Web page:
I have not wanted to muzzle Clark but I have given in to it and hope with hard work we can get him more comfortable with the crowds. I got the basket type and yes he does not like it but I am taking him out with it on for about 15 minutes at a time. Then we come home and he gets treats and lots of praise when I take it off. Hopefully he will stop trying to roll anywhere to get it off. But it keeps him focused on me and the muzzle. But it has made me feel so much better that transfers to him now that I feel more in control. I got a plastic type at Petvalu and it was not to bad 40.00 but worth every penny. If it works and it ends up being something he wears all the time then I will get him one of the metal type for his breed. I know a great site to get ones for every breed if you need it let me know. :pawprint:
September 15th, 2010, 08:04 AM
My little boston terrier does this, only to growl, lunge and carry on and when confronted with the other dog, nothing happens. She just had to meet the dog. But the others take her wrong and are afraid. I'm trying to teach her that she can't meet every dog out there.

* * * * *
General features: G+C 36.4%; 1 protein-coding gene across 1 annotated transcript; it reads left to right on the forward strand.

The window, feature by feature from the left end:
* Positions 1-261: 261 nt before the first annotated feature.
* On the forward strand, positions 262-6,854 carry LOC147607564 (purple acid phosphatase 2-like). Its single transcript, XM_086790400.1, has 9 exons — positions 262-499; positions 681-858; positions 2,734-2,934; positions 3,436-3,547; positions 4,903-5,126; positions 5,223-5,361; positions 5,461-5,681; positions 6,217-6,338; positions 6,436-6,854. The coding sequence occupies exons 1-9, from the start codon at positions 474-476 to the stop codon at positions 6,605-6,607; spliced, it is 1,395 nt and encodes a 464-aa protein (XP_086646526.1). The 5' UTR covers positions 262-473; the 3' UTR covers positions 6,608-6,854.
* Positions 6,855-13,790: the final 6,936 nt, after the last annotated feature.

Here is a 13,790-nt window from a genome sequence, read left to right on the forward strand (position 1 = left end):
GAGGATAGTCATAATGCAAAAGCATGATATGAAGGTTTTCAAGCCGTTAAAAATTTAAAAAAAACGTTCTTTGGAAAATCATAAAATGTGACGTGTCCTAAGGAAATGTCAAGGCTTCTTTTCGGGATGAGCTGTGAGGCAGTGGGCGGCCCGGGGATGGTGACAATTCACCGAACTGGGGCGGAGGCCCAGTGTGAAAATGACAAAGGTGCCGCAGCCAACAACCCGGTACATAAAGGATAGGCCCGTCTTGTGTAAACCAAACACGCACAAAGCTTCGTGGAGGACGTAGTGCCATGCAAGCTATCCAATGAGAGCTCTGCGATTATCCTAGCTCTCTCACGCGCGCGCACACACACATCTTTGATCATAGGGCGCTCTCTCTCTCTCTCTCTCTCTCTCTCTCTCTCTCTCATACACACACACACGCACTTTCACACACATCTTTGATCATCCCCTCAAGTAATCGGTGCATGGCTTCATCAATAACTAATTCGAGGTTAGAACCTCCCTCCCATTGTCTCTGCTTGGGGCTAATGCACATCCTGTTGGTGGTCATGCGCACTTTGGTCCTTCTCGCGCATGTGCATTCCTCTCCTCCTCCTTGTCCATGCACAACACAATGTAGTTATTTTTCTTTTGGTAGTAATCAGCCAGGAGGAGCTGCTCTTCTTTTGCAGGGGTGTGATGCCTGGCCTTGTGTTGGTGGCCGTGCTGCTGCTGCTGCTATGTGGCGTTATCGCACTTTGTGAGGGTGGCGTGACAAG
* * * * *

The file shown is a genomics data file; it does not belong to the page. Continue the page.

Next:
September 15th, 2010, 08:43 AM
One of the reasons I am muzzling is because of Clarks issues with other dogs he thinks if a dog approaches him it is confrontational and he goes crazy lunging, barking just crazy. This way I know some owners who will let Clark come over now that he is muzzled and try and help to socialize him. I know there dogs are safe this way and it takes away that stress from me.